National educational projects for adults indicate State’s plans for the future by strongly affecting citizens’ future. People that participate to LLL project in Greece challenge state’s future plans weaving both their future as well as the one of the state’s through alternative temporalities of statehood.

Long Abstract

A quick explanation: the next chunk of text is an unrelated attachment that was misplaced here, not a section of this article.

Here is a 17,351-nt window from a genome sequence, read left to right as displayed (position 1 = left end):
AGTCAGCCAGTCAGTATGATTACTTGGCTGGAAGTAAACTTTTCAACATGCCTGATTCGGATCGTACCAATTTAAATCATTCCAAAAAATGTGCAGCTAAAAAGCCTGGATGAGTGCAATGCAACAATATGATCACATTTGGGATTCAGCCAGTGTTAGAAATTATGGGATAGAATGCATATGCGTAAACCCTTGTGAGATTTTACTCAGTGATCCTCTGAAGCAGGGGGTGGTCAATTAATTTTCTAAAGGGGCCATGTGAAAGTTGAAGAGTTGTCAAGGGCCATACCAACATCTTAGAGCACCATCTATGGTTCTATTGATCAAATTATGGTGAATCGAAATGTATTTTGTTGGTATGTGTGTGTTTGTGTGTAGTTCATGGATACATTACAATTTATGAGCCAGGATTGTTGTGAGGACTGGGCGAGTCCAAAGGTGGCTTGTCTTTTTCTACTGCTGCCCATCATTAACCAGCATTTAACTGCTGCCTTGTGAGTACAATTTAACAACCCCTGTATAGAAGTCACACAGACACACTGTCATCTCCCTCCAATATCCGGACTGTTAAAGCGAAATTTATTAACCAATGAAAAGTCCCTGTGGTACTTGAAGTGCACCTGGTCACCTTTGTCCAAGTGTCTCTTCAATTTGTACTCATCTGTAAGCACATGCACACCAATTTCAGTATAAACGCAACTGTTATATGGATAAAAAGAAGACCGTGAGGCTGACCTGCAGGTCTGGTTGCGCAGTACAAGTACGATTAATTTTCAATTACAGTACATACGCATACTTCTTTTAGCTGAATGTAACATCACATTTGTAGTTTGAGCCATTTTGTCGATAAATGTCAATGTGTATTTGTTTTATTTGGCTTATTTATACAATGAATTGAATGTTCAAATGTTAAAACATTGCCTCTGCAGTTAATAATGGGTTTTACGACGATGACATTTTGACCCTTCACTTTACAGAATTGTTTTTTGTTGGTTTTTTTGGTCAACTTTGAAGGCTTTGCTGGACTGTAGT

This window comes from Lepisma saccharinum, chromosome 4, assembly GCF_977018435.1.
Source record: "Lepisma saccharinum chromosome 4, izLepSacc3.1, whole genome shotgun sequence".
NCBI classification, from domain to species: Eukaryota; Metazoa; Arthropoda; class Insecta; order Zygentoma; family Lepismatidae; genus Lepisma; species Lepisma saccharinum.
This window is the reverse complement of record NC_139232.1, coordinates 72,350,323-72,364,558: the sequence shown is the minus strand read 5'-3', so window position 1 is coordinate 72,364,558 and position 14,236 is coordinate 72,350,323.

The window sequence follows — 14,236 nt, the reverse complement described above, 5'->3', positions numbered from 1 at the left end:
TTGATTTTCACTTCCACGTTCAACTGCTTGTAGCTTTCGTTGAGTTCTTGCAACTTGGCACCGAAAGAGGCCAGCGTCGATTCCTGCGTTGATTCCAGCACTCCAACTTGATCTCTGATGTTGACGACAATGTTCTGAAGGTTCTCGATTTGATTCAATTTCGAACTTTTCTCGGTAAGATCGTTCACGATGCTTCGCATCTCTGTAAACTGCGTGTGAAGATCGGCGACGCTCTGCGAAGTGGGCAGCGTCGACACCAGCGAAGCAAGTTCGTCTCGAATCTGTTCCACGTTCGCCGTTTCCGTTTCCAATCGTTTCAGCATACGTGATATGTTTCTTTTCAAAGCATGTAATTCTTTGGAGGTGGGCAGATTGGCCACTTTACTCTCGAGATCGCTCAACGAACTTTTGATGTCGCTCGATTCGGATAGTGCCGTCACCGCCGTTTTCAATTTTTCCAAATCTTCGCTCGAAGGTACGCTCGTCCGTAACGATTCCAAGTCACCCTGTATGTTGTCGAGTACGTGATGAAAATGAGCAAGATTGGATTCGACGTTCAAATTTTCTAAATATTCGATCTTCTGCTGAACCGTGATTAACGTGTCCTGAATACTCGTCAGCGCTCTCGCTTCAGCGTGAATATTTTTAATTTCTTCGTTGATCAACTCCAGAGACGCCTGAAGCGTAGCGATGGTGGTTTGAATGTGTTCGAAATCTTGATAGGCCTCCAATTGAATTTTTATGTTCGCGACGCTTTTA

Life Long Learning Project (in Greek Διά Βίου Μάθηση) in Greece is a Nation - State strategic plan which focuses on connecting adults with labor market through education. Amongst its official purposes are both the decline of social inequalities and the improvement of state's human resources. The main point is to re-orient people's choices towards labor market needs by providing them 'new' skills. Such projects indicate State's plans for the future by strongly affecting citizens' future. Before 2008 in Greece such projects were known as adults' education or just as seminars on several tasks and courses for self improvement while there were many others related to academic activities under the notion of Ancient Greek Athenian philosopher Socrates argument " live and learn" ("γηράσκω αεί διδασκόμενος"). However, nowadays such certifications are valuable and recommended especially for unemployed or uneducated people. The Ministry for Education in 2012 called local governance organizations to cooperate on providing Centers for Life Long Learning all over the country cultivating LLL project under a census of team working. In this paper I will explore the ways local people understand such projects, participate in them and evaluate them after a three academic period implementation of a local Center of LLL in a suburb of Athens. Furthermore, my attempt is to highlight the ways local people challenge state's future plans as well their own future visions weaving both their future as well as the one of the state's through alternative temporalities of statehood.